indeed, had the simple utterance been attested. It was a magnificent pageant from the Chickahominy to the final act at Appomattox Courthouse; sublime in its realization of valor, endurance, and patriotism. Freedom records no sacrifices surpassing it in magnitude. And the grand hero, Lee, reillumining the lustrous diadem of his mother, Virginia, is jointly enshrined in the reverential hearts of her sons with her Washington.
Crushingly overwhelmed, the starving Army of Northern Virginia laid down its arms, but its pitiful fate invested with mournful incense only, its heroism and sacrifices. Its achievements will increasingly command the admiration of the world during all time.
The following communication is a material addition to this narrative: *
Near Appomattox Courthouse,
April 12th, 1865.
His Excellency, Jefferson Davis:
Mr. President,—It is with pain that I announce to your Excellency the surrender of the Army of Northern Virginia. The operations which preceded this result will be reported in full. I will, therefore, only now state, that, upon arriving at Amelia Courthouse on the morning of the 4th, with the advance of the army, on the retreat from the lines in front of Richmond and Petersburg, and not finding the supplies ordered to be placed there, nearly twenty-four hours were lost in endeavoring to collect in the country subsistence for men and horses. This delay was fatal, and could not be retrieved. The troops, wearied by constant fighting and marching for several days and nights, obtained neither rest nor refreshment, and on moving on the 5th, on the Richmond and Danville railroad, I found at Jetersville the enemy's cavalry, and learned the approach of his infantry and the general advance of his army toward Burkeville. This deprived us of the use of the railroad, and rendered it impracticable to procure from Danville the supplies ordered to meet us at points of our march. Nothing could be obtained from the adjacent country. Our route to the Roanoke was therefore changed, and the march directed upon Farmville, where supplies were ordered from Lynchburg. The change of route threw the troops over the roads pursued by artillery and wagon-trains west of the railroad, which impeded our advance and embarrassed our movements. On the morning of the 6th, General Longstreet's corps reached Rice's station on the Lynchburg railroad. It was followed by the commands of Generals R. H. Anderson, Ewell and Gordon, with orders to close upon it as fast as the progress of the trains would permit, or as they could be directed on roads further west. General Anderson, commanding Pickett's and B. R. Johnson's divisions, became disconnected with Mahone's division, forming the rear of Longstreet. The enemy's cavalry penetrated the line of march through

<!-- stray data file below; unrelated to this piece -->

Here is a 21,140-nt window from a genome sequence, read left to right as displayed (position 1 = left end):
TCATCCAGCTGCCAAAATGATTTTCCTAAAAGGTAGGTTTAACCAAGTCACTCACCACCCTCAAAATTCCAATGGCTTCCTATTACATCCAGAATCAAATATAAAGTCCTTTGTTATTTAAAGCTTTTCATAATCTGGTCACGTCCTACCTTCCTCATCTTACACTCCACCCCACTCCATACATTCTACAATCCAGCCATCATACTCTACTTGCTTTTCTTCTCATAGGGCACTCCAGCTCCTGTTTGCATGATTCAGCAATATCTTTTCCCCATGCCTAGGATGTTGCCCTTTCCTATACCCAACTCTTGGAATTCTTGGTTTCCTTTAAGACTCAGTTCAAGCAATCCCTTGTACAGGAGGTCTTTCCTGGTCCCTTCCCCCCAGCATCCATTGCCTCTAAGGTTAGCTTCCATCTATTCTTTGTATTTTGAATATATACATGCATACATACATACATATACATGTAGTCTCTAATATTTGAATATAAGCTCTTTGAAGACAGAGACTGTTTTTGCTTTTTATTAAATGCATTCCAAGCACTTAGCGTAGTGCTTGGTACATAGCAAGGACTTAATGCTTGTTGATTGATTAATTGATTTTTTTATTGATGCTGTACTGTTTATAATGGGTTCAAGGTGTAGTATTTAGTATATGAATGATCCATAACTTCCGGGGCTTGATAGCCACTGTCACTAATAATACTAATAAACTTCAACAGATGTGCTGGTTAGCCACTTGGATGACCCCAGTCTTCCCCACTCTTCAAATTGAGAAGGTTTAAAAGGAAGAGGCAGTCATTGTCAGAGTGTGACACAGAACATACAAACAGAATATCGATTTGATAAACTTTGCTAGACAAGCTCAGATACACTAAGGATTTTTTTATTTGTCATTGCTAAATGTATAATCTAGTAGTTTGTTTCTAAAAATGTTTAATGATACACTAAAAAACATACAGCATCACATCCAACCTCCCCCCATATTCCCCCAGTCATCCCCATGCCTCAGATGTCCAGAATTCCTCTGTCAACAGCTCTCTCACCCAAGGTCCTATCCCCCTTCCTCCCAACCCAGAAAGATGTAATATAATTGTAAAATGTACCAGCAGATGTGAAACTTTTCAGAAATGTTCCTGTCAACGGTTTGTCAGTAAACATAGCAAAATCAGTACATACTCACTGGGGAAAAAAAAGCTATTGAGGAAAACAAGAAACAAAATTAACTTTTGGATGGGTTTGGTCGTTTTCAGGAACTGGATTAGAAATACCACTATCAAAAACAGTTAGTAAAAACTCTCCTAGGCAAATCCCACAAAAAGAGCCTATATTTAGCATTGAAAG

.* Jones's Reminiscences of Lee, pages 311-14.